The Romans, when they heard of his death, mado no sign of either honour or anger towards him, except that they gave permission to the women, at their request, to wear mourning for him for ten months, as if they wero each mourning for her father, her brother, or licr sun. This was tho extremo limit of the period of mourning, which was fixed by Numa Pompilius, as has been related in his Lifo.

The loss of Marcius was at onco felt by the Volscians. First of all, they quarrelled with tho qui, their friends anà allics, and even came to blows with them; next thoy were defeated by the Romans in a battlo in which Tullus was slain, and tho flower of tho Volscian army porishod. After this disaster they were glad to surrender mot discretion, and become the subjects of Romo.

COMPARISON OF ALKIBIADES AND

CORIOLANUS.

I. As all the most memorable achievements of both Alkibiades and Coriolanus aro now beforo us, wo inny begin our comparison by obsorving that as to military exploits, the balance is nearly even ; for both aliko gavo proofs of great personal bravery and great skill in generalship, unless it be thought that Alkibiades proved himself the moro perfect general because of his many victories both by sea and land. Both aliko obtained great success for their native countrics whilo thoy icinaincil in command of thoir countrymen, and both succeeded even moro remarkably when fighting against them. As to their respective policy, that of Alkibiades was disliked by the moro respectablo citizens, because of his personal arrogance, and the arts to which he stoopen to gain the favour of tho lower classes; while the proud ungracious haughtiness of Coriolanus caused him to be hated by the people of Rome. In this respect neither of them can be praised ; yet ho who tries to gain the favour of the peoplo is less to blame than ho who insults them for fear he should be thought to court them. Although it is wrong to flatter the peoplo in order to gain power, yet to owe one's power only to terror, and to ill treat and šecp down the masses is disgraceful as well as wrong.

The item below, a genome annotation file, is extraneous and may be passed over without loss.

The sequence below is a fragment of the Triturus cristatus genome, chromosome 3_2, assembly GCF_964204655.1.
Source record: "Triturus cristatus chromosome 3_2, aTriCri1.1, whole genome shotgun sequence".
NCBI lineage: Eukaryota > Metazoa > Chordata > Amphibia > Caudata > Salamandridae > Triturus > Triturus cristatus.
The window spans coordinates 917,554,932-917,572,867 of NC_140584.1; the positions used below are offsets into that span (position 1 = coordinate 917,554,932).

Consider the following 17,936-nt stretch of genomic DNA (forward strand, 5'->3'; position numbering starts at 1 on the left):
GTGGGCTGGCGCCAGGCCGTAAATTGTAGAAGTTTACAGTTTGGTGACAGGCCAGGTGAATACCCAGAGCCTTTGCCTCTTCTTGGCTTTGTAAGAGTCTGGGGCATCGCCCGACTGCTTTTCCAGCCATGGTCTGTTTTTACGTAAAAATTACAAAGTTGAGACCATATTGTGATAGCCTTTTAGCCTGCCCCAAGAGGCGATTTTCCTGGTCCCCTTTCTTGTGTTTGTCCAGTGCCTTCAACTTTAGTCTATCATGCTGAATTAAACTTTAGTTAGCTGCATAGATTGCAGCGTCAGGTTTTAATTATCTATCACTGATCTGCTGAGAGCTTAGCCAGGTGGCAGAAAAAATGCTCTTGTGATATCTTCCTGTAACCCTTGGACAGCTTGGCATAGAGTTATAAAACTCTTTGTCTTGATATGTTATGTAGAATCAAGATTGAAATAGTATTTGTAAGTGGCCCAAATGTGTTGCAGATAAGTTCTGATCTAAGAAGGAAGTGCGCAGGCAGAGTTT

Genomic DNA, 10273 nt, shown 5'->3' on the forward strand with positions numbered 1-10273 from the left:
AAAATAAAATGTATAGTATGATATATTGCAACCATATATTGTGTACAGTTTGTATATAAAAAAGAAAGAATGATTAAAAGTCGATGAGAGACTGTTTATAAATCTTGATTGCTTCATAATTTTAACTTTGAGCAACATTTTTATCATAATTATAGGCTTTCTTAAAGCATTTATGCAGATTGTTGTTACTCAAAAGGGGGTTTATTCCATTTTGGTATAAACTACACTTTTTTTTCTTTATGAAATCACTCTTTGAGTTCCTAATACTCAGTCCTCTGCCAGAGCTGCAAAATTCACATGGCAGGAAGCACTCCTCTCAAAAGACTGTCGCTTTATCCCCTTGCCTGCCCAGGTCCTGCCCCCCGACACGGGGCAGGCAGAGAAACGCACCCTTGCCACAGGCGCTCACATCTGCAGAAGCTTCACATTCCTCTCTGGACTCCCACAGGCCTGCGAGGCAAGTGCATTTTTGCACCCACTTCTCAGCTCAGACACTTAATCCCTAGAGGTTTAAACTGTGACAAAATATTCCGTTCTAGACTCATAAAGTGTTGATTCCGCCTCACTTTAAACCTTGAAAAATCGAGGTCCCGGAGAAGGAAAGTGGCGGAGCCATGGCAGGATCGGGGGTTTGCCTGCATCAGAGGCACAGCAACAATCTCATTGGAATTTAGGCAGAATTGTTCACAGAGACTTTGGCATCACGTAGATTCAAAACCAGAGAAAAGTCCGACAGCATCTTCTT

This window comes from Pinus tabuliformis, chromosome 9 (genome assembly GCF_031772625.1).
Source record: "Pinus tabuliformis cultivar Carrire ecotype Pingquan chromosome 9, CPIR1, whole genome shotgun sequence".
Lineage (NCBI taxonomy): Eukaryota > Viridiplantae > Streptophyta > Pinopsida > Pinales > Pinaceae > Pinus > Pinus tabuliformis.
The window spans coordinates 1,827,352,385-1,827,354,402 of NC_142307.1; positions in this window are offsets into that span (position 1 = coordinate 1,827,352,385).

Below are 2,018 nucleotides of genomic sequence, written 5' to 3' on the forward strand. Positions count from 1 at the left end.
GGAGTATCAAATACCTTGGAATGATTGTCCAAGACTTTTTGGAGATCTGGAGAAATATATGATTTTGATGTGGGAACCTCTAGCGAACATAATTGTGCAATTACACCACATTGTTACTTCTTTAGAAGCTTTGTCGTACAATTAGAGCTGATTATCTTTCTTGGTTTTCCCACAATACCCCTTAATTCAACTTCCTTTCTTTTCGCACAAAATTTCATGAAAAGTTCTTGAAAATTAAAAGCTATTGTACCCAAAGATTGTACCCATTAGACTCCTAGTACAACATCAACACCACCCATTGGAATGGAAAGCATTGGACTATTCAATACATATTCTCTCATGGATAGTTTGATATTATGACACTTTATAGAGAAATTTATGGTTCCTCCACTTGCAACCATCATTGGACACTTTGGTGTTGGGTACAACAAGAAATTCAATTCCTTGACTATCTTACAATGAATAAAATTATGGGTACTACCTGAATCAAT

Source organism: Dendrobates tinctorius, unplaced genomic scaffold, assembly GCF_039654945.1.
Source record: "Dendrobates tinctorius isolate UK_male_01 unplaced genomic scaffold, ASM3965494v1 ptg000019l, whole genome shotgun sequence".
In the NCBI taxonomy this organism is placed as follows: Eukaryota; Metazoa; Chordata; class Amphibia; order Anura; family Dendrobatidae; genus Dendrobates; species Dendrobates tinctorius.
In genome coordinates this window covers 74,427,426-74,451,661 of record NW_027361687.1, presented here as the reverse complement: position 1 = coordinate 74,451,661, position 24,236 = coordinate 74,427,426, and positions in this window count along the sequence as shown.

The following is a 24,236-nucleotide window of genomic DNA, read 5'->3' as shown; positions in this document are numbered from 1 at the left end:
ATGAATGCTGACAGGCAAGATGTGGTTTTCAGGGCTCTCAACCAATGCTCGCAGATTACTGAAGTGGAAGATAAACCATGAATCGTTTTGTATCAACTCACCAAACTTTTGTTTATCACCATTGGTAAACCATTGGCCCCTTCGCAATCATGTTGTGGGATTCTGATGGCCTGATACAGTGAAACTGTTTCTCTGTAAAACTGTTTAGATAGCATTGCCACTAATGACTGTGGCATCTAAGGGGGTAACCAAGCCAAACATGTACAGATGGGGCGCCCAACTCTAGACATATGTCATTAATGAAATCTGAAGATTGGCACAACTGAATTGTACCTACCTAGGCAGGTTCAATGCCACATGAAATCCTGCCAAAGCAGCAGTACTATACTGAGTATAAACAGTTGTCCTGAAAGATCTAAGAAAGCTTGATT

II. It is not difficult to sco why Marcius is considered to have been a simple-minded and straightforward character, whilo Alkibiades has the reputation of a false and tricky politician. The latter has been especially blamed for the inanner in which he deceived and outwitted tho Lacedæmonian ambassadors, by which, as we learn from Thucydides, he brought the truce between the two nations to an end. Yet that stroke of policy, though it again involved Athens in war, rendered her strong and formidable, through the alliance with Argos and Mantinca, which she owed to Alkibiades. Marcius also, wo are told by Dionysius, producel a quarrel between the Romans and the Volscians by bringing a false accusation against thosc Volscians who cime to sco the festival at kome; and in this case the wickedness of his object increased his guilt, because he did not act from a desire of personal a grandiscnient, or from political rivalry, as did Alkibiades, but meruly yielding to what Dion calls tho unprofitablo passion of anger, lo throw a largo part of Italy into confusion, and in his rage against his nativo country destroyed inany innocent cities. On the other hand, the anger of Alkibiades cansed great misfortuno to his countrymen; yet as soon as he found that they had relented towards him ho returned cheerfully to his allegiance, and after being banished for the second time, did not take any delight in seeing their generals defeated, and could not sit still and let them mako inistakes and uselessly expose themselves to danger. llo did just what Aristidios is so much praised for doing to Themistokles; ho went to the generals, although they were not his friends, and pointed out to them what ought to be done.

Marcius, again, is to be blamed for having made tho whole of Rome suffer for what only a part of it had done, while the best and most important class of citizens had been wronged equally with himself, and warmly sympathised with him. Afterwards, although his countrymen sent him many embassies, beseeching his forgiveness for their ono act of ignorance and passion, ho would not listen to them, but showed that it was with the intention of utterly destroying Rome, not of obtaining his own restoration to it, that he had begun that terrible and savage war against it. This, then, may be noted as the difference between their respectivo positions: Alkibiades went back to the Athenian side when the Spartans began to plot against him, because he both feared them and hated them ; but Marcius, who was in every respect well treated by the Volscians, could not honourably desert their cause. He had been elected their commander-in